The Naval Postgraduate School (NPS) held its 15th annual Acquisition Research Symposium (ARS) at the nearby Embassy Suites hotel, May 9-10. The two-day symposium brought together leading defense acquisition experts from across the nation to exchange ideas, and to benefit from NPS student-led acquisition research.
The symposium provides a forum for the presentation of scholarly acquisition research, creating dialogue between scholars, students and acquisition policy makers and practitioners. NPS students from all services and allied nations, senior acquisition professionals, industry representatives, and researchers from universities across the country were all present to enrich the discussion.
“The acquisition research program has had, and continues to have, a significant positive impact on defense acquisition,” said William Lucyshyn, a research professor at the University of Maryland and one of the few individuals who has attended every NPS-hosted Acquisition Research Symposium to date. “This is continually affirmed by the growing participation, particularly by senior DOD acquisition leaders and program officials.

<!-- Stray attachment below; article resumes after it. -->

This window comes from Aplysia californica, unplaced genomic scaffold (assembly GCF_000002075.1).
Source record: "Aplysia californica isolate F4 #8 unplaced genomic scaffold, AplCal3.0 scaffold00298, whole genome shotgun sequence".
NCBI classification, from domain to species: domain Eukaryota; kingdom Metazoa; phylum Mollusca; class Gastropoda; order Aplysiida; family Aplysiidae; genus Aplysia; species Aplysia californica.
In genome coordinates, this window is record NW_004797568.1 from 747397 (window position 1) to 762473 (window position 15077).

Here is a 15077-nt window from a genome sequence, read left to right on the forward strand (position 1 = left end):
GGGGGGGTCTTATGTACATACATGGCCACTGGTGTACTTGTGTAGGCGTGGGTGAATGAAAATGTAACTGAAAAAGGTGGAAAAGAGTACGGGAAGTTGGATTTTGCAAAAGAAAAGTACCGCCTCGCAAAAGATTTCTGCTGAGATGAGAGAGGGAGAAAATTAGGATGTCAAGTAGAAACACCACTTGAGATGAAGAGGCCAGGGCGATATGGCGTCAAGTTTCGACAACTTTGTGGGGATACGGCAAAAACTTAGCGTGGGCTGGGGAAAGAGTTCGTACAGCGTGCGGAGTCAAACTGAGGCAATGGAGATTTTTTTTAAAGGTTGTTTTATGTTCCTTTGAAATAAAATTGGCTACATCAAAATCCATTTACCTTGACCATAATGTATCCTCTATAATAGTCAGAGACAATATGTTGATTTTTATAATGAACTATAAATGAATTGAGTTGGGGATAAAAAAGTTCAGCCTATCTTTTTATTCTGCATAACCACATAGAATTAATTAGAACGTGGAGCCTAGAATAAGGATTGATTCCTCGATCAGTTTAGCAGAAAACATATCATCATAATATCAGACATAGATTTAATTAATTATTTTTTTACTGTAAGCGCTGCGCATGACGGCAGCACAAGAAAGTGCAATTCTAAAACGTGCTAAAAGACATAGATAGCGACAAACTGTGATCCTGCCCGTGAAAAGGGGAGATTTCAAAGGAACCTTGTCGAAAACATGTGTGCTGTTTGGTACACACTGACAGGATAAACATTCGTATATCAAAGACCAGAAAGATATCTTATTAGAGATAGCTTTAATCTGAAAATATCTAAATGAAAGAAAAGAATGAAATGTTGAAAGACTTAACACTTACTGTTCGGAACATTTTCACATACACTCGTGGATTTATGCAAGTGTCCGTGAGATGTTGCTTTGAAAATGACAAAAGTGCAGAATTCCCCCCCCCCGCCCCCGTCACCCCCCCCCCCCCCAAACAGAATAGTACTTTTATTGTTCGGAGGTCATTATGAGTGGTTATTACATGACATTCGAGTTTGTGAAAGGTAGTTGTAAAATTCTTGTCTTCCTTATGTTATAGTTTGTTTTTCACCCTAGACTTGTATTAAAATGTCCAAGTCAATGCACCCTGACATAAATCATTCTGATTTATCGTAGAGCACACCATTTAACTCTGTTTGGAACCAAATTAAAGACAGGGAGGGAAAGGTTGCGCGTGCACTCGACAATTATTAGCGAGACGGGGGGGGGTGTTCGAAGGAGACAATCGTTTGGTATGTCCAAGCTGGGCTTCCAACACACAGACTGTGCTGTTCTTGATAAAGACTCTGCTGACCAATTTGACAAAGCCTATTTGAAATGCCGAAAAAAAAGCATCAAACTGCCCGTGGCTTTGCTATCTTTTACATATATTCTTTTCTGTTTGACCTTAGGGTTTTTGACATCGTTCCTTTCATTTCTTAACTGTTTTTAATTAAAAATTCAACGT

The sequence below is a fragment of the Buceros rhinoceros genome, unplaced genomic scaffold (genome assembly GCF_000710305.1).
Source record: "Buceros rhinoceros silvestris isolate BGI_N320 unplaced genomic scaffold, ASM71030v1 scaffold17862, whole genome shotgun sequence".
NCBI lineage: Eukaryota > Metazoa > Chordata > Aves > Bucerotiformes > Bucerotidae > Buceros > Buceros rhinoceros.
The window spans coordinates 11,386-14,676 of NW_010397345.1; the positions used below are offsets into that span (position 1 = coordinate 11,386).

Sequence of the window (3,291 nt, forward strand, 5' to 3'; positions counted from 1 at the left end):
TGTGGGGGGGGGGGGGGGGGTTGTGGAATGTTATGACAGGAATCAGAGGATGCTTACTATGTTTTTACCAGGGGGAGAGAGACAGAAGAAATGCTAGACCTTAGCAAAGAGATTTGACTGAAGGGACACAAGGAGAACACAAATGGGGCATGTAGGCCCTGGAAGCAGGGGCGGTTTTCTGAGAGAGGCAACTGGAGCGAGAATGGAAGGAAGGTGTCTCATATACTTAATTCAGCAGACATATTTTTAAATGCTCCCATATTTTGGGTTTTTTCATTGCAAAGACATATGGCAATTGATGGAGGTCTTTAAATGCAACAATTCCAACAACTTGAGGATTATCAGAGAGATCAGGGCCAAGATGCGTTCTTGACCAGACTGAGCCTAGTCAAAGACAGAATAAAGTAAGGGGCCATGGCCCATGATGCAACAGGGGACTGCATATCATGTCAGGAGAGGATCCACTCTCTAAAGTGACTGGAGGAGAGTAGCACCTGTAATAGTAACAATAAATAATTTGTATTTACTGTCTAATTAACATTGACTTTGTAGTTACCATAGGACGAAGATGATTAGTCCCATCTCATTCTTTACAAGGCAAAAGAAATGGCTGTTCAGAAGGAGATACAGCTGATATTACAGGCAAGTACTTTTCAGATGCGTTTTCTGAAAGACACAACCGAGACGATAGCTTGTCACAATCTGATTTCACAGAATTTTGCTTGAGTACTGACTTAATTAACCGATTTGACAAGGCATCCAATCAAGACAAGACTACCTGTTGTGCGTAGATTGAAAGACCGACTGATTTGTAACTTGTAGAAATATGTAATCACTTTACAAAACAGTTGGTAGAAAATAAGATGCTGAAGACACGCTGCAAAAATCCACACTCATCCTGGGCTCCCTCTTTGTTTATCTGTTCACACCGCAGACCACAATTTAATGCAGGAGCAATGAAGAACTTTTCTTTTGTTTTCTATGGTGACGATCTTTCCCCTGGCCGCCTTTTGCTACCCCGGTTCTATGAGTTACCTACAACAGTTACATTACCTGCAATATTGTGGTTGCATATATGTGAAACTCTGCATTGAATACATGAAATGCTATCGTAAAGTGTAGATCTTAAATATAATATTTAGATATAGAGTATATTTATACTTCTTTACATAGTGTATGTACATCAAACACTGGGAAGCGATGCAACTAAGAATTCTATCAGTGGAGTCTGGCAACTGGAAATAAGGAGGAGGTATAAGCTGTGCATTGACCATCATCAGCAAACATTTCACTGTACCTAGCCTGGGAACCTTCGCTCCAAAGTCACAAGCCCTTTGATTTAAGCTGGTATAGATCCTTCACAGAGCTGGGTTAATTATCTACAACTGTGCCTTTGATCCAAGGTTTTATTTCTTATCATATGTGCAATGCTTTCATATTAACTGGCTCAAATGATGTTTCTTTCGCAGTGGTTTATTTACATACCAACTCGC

“Over the years, there have been many studies that have examined lessons learned, identified best practices, modeled process changes, and recommended changes,” he continued. “These may not all have been implemented, but they have certainly been considered and have influenced programmatic decisions. Moreover, the program exposes NPS students to many new and novel concepts, which will impact them for the remainder of their careers.”
The Honorable Anne Rung, Director, Government Sector for Amazon Business and former U.S. Chief Acquisition Officer for the Office of Management and Budget, took the stage as the first keynote speaker of the event, offering insights into her transition from government to industry.
“Amazon’s number one leadership principle is customer obsession,” said Rung. “That means leaders in our company constantly strive to start with the customer and then work backwards.”
This principle has led to several of Amazon’s newest technologies, like the grab-and-go grocery store Amazon Go and virtual assistant Alexa. She discussed applying this same mindset of customer obsession to the government, and how to systematically capture customer voice and build it into every procurement innovation.